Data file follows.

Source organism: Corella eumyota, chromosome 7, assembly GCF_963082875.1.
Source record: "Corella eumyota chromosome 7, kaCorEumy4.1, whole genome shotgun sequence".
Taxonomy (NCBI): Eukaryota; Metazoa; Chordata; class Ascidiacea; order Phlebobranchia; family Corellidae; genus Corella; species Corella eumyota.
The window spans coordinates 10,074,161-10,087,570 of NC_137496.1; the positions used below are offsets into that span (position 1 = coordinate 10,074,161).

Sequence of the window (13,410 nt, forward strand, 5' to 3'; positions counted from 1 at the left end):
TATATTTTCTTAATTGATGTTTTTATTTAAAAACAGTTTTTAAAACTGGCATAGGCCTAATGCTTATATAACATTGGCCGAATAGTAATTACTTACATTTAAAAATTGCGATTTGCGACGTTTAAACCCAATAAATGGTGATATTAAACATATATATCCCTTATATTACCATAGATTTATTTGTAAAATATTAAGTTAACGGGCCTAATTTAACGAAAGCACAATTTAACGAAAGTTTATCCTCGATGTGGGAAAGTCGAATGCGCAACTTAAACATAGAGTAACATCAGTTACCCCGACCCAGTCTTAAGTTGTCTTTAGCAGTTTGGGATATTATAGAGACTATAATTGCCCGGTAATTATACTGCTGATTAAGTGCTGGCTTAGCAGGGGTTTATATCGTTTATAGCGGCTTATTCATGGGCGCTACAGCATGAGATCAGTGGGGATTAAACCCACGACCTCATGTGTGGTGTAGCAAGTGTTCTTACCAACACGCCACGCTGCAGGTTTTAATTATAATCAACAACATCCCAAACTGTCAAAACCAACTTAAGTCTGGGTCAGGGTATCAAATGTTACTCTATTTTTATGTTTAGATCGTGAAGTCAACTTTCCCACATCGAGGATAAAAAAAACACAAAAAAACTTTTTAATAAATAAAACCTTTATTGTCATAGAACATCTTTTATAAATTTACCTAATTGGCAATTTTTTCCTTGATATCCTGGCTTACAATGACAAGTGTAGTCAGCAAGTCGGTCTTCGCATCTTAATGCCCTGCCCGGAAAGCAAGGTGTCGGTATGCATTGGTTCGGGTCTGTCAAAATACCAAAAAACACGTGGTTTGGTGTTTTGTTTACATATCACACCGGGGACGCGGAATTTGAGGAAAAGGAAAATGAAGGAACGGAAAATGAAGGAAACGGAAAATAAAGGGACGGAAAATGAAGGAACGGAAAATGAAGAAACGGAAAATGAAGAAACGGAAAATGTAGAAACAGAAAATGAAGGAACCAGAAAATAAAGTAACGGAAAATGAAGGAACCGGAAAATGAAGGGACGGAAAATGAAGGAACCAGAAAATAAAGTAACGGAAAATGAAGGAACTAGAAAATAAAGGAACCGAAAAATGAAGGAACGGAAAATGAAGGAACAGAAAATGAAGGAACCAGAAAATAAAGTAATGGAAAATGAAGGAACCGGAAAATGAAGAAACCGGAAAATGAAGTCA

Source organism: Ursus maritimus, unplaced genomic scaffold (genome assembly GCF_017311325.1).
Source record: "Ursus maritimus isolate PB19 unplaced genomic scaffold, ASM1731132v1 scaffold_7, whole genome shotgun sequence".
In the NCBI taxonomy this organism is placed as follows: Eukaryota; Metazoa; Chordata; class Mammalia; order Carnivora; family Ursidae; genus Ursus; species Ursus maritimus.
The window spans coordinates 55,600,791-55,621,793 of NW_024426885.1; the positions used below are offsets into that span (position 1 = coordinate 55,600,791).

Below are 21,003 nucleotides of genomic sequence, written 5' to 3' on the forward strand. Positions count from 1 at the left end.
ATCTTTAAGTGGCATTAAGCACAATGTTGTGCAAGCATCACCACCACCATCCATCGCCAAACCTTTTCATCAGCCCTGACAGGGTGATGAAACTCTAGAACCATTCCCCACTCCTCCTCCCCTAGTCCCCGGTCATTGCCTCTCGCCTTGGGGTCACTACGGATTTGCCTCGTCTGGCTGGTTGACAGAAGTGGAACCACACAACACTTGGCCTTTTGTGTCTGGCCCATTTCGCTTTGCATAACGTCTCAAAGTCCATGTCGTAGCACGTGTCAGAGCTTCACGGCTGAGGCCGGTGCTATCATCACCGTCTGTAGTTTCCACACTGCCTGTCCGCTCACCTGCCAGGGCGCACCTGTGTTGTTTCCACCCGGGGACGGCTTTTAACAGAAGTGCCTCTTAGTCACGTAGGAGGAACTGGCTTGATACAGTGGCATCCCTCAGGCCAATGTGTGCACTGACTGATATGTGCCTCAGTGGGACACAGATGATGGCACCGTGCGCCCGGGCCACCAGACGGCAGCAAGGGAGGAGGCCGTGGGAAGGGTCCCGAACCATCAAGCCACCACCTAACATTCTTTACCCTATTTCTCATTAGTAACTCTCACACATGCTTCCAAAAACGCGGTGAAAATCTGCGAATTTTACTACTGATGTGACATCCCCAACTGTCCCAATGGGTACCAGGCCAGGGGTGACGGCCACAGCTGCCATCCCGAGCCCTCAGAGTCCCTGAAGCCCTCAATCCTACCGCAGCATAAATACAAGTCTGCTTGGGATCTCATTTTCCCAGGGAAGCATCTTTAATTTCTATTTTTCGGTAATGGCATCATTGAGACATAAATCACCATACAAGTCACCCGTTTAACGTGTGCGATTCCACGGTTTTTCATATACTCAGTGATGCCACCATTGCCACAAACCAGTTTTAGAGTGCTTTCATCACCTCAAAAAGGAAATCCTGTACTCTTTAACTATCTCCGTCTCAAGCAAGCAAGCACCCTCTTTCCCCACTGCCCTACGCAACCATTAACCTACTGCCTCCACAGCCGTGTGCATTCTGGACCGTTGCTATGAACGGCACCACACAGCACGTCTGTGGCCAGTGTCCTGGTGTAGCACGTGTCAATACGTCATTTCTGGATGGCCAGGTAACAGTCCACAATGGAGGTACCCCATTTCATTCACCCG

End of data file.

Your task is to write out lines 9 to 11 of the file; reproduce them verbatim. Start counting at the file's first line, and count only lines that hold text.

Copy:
In the NCBI taxonomy this organism is placed as follows: Eukaryota; Metazoa; Chordata; class Mammalia; order Carnivora; family Ursidae; genus Ursus; species Ursus maritimus.
The window spans coordinates 55,600,791-55,621,793 of NW_024426885.1; the positions used below are offsets into that span (position 1 = coordinate 55,600,791).

Below are 21,003 nucleotides of genomic sequence, written 5' to 3' on the forward strand. Positions count from 1 at the left end.